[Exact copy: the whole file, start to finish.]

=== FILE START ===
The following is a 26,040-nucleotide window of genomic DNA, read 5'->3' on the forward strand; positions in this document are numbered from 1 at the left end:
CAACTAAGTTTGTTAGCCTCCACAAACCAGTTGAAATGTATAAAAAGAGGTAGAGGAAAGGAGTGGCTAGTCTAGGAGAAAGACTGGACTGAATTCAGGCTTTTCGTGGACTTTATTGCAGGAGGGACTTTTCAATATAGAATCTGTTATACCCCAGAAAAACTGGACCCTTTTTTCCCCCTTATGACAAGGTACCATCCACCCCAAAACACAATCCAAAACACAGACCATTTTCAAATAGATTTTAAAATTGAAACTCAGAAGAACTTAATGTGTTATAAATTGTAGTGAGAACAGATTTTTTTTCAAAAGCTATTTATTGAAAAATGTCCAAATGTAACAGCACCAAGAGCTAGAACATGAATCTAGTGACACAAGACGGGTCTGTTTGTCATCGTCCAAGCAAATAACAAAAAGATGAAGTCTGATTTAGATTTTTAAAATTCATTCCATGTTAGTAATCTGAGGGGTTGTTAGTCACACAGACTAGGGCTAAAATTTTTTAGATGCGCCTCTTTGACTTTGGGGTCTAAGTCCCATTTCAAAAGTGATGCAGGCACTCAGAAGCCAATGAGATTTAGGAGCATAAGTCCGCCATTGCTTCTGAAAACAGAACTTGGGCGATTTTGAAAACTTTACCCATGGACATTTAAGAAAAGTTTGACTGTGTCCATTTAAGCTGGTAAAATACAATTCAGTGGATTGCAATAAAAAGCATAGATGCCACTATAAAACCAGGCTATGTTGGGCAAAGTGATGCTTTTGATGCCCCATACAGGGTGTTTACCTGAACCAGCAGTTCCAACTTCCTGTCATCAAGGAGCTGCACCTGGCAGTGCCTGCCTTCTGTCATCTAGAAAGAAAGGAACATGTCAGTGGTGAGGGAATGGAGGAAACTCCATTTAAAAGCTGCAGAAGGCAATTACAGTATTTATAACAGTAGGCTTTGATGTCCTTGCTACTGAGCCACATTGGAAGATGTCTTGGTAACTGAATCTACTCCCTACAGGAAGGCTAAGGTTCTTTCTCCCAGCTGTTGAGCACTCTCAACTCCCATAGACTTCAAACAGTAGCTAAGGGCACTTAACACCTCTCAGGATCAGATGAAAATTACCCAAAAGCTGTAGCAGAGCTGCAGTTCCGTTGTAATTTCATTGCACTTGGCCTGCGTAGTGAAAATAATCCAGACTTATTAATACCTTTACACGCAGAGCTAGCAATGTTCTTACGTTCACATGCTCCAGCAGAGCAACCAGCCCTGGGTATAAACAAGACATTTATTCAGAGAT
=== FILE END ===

The following is a 26,040-nucleotide window of genomic DNA, read 5'->3' on the forward strand; positions in this document are numbered from 1 at the left end:
CAACTAAGTTTGTTAGCCTCCACAAACCAGTTGAAATGTATAAAAAGAGGTAGAGGAAAGGAGTGGCTAGTCTAGGAGAAAGACTGGACTGAATTCAGGCTTTTCGTGGACTTTATTGCAGGAGGGACTTTTCAATATAGAATCTGTTATACCCCAGAAAAACTGGACCCTTTTTTCCCCCTTATGACAAGGTACCATCCACCCCAAAACACAATCCAAAACACAGACCATTTTCAAATAGATTTTAAAATTGAAACTCAGAAGAACTTAATGTGTTATAAATTGTAGTGAGAACAGATTTTTTTTCAAAAGCTATTTATTGAAAAATGTCCAAATGTAACAGCACCAAGAGCTAGAACATGAATCTAGTGACACAAGACGGGTCTGTTTGTCATCGTCCAAGCAAATAACAAAAAGATGAAGTCTGATTTAGATTTTTAAAATTCATTCCATGTTAGTAATCTGAGGGGTTGTTAGTCACACAGACTAGGGCTAAAATTTTTTAGATGCGCCTCTTTGACTTTGGGGTCTAAGTCCCATTTCAAAAGTGATGCAGGCACTCAGAAGCCAATGAGATTTAGGAGCATAAGTCCGCCATTGCTTCTGAAAACAGAACTTGGGCGATTTTGAAAACTTTACCCATGGACATTTAAGAAAAGTTTGACTGTGTCCATTTAAGCTGGTAAAATACAATTCAGTGGATTGCAATAAAAAGCATAGATGCCACTATAAAACCAGGCTATGTTGGGCAAAGTGATGCTTTTGATGCCCCATACAGGGTGTTTACCTGAACCAGCAGTTCCAACTTCCTGTCATCAAGGAGCTGCACCTGGCAGTGCCTGCCTTCTGTCATCTAGAAAGAAAGGAACATGTCAGTGGTGAGGGAATGGAGGAAACTCCATTTAAAAGCTGCAGAAGGCAATTACAGTATTTATAACAGTAGGCTTTGATGTCCTTGCTACTGAGCCACATTGGAAGATGTCTTGGTAACTGAATCTACTCCCTACAGGAAGGCTAAGGTTCTTTCTCCCAGCTGTTGAGCACTCTCAACTCCCATAGACTTCAAACAGTAGCTAAGGGCACTTAACACCTCTCAGGATCAGATGAAAATTACCCAAAAGCTGTAGCAGAGCTGCAGTTCCGTTGTAATTTCATTGCACTTGGCCTGCGTAGTGAAAATAATCCAGACTTATTAATACCTTTACACGCAGAGCTAGCAATGTTCTTACGTTCACATGCTCCAGCAGAGCAACCAGCCCTGGGTATAAACAAGACATTTATTCAGAGAT